As millennials poured into the Center City area in 2018, they created a record demand for housing.
Last year alone, 2,810 new housing units were completed in the area known as Greater Center City — the largest number since 2002, according to a report released Tuesday by the Center City District. Greater Center City runs from river to river, and is bounded by Girard Avenue on the north and Tasker Street on the south.
The housing boom tells quite a few stories about the city. Here are a few takeaways from the report:
The trend is “being pushed by millennials,” people aged 23 to 38, said Paul Levy, president of the CCD. Their love of the city has helped create the “largest construction boom in Philadelphia since World War II,” said Kevin Gillen, senior research fellow at the Lindy Institute for Urban Innovation at Drexel University.
And, Gillen said, unlike the previous housing boom that caused the Great Recession because it was based on cheap credit, “this boom is driven by more positive fundamentals: the desire by millennials to live, work, and play in Philadelphia.”
Of course, it’s not just millennials creating Center City’s “unprecedented population growth since 2000,” said Lauren Gilchrist, senior vice president for research at JLL, a commercial real-estate services provider. There is evidence of New Yorkers fleeing high real estate rates, as well as empty nesters from the Philadelphia suburbs flocking to the area, she said.
The fastest growing area is Northern Liberties, she said, which saw its population rise 62 percent between 2000 and 2017.
By the numbers, the CCD report said, the majority of housing built in and around central Philadelphia during the last eight years focuses on renters: 72 percent of the new housing units added since 2010 are apartments (10,660 units). During the same time, 4,143 for-sale condominiums and single-family homes were delivered.
Making the area more enticing: The 71,900 jobs that Philadelphia added since 2010 are highly concentrated in Center City, as well as in University City, the report said.
The new housing is concentrated in limited areas, Levy said. Around 80 percent of new units built in Philadelphia are in Greater Center City or its five adjacent zip codes — an area making up 17 percent of the city’s geography, according to the report.
Most construction in the city is just north of Greater Center City, with more than 3,000 units being built or recently completed in Fishtown, Kensington, and other nearby neighborhoods, the report said.
In 2018, 78 percent of the houses sold in the city were priced at $250,000 or less, the report said.
The CCD report showed that the market might be slowing.
About 2,100 apartment units were under construction at the end of 2018, compared to approximately 3,900 units being built at the end of 2017, according to the report. “The amount under construction is tapering down,” Levy said. “We are assuming we might see a pause in 2019.”
This isn’t necessarily a problem, Gillen said. “We’re past the peak, and that’s good,” he added. “You want to take a breather.” Currently, new construction is outpacing population, and no one wants to see apartments sitting vacant, Gillen said, stressing that this slow-down is “a normal cyclical fluctuation, not another housing bubble bursting like 10 years ago.”
The CCD report captured what Levy called “an unreported story”: “Despite the great market success of the Greater Center City District,” he said, “more people are moving out to the suburbs than there are suburbanites moving in.”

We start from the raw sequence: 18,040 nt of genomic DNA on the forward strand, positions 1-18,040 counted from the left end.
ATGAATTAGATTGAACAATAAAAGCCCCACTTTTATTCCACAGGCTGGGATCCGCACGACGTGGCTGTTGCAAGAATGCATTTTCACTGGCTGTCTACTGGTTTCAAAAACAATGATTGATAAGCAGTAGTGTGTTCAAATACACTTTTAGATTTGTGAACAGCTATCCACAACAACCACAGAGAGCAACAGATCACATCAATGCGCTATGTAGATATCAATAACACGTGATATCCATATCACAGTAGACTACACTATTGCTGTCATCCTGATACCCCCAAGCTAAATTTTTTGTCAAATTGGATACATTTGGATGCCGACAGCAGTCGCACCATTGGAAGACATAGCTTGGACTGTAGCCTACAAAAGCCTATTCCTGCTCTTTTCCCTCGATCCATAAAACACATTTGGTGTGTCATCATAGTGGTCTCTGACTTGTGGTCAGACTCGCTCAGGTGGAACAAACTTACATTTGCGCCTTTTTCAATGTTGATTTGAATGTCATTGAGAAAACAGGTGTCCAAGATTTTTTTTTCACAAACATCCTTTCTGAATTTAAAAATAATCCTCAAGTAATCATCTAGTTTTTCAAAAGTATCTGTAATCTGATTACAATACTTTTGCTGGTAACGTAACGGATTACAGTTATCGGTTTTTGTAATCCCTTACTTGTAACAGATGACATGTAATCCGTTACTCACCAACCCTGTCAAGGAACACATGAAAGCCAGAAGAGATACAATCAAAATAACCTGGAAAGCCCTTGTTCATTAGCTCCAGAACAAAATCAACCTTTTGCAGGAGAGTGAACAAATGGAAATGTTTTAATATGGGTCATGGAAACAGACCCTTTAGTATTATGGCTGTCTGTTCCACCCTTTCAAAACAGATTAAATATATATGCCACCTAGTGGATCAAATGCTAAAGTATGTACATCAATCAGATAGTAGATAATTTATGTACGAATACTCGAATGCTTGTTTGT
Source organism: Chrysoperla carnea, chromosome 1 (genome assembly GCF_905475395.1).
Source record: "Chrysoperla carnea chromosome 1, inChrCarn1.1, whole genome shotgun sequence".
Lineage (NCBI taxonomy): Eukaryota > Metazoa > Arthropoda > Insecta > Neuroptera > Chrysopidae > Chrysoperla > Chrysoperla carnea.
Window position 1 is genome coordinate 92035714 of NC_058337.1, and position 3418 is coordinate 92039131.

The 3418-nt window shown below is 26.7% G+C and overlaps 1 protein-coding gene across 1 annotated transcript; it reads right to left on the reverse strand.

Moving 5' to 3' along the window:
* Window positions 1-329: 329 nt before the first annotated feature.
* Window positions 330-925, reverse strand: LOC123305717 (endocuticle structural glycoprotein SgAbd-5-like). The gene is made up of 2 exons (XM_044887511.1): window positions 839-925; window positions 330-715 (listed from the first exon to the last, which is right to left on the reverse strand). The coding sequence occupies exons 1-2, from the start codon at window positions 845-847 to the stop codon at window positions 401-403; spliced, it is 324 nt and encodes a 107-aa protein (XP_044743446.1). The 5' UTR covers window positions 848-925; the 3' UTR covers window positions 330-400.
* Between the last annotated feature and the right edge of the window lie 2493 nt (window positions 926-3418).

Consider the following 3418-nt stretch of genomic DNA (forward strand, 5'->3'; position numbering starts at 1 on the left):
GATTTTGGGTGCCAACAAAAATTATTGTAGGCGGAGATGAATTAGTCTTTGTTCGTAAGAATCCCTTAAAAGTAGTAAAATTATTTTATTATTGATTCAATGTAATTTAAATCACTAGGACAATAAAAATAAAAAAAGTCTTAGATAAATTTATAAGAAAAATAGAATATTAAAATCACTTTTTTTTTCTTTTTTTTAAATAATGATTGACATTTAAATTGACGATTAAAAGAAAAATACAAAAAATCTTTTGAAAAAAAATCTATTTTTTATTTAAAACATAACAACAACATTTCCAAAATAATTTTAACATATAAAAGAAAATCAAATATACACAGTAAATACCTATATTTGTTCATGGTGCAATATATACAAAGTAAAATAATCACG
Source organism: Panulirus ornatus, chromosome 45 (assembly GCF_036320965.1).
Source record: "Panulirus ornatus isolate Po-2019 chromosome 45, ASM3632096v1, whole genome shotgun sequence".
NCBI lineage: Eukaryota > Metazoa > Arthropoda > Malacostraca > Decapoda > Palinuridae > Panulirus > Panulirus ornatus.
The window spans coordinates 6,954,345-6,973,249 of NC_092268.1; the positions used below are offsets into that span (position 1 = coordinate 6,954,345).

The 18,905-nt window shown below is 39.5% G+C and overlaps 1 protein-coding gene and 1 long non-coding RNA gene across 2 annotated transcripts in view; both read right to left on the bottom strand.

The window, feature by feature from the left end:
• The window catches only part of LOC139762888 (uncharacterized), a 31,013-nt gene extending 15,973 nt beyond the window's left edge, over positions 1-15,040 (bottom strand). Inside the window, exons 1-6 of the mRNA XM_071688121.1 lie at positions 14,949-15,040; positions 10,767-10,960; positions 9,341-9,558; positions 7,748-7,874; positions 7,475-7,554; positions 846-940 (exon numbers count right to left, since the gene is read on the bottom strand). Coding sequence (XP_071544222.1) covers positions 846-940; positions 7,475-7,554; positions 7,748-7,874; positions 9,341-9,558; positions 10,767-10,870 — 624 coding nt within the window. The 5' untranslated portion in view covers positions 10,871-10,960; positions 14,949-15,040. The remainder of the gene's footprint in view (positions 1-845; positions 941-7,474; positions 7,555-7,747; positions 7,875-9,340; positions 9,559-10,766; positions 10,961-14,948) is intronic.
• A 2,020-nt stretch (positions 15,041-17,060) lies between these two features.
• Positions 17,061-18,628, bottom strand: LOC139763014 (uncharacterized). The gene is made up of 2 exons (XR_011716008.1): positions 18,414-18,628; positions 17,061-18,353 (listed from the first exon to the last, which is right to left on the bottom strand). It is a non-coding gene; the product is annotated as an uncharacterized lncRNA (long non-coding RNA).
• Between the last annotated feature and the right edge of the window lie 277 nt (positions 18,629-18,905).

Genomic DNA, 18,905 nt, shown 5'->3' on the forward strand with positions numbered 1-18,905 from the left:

Each year, Philadelphia loses to the suburbs 7,000 more individuals than it gains, the report said.
Most people believe those who depart are couples with children, ready to build greener lives in wider spaces, Levy said. In truth, however, 81 percent of households that move to the suburbs don’t include children, he added.
While conditions have improved, Philadelphia still suffers from slow job growth, and many local residents find work in the suburbs. Because they’re already reverse-commuting, Philadelphia residents often decide they might as well move to where their jobs are — and where the city’s 4 percent wage tax isn’t, Levy said.
The report shows that gains in housing “are outstanding compared to Philadelphia’s history,” Gillen said. “But compared to other cities, it’s very, very modest.”
Contrasting various Metropolitan Statistical Areas, Gillen found that the San Francisco area registered four times the rate of post-recession housing construction as Philadelphia; both Dallas and New York nearly tripled Philadelphia’s rate. In fact, in a list depicting construction rates in 18 MSA’s, Philadelphia ranked 14th.
What keeps the city from soaring, construction-wise?
“Poverty,” Gillen said. “In fact, it’s such a huge issue here that our boom is kept modest.”
Added Levy: “The absence of wealth, along with slow job growth, is why we have such a diminished tax base,” which exacerbates poverty.
Philadelphia is still 21 percent below 1970 job levels, the CCD report said. “Recent growth is very promising, but we have not yet gotten back even to 1990 private-sector job levels,” the report continued. “This is a prime reason why Philadelphia has a poverty rate of 26 percent, and why more than 200,000 households making less than $50,000 [annually] are paying a disproportionately large share of their incomes on housing costs.”
Levy hastened to add that large sections of the city are doing well, making Philadelphia still a good choice for many families.
The city embodies instances of both “poverty and affordability,” Levy said. It’s important to note, he added, that “there are whole sections of the city that are quite stable.”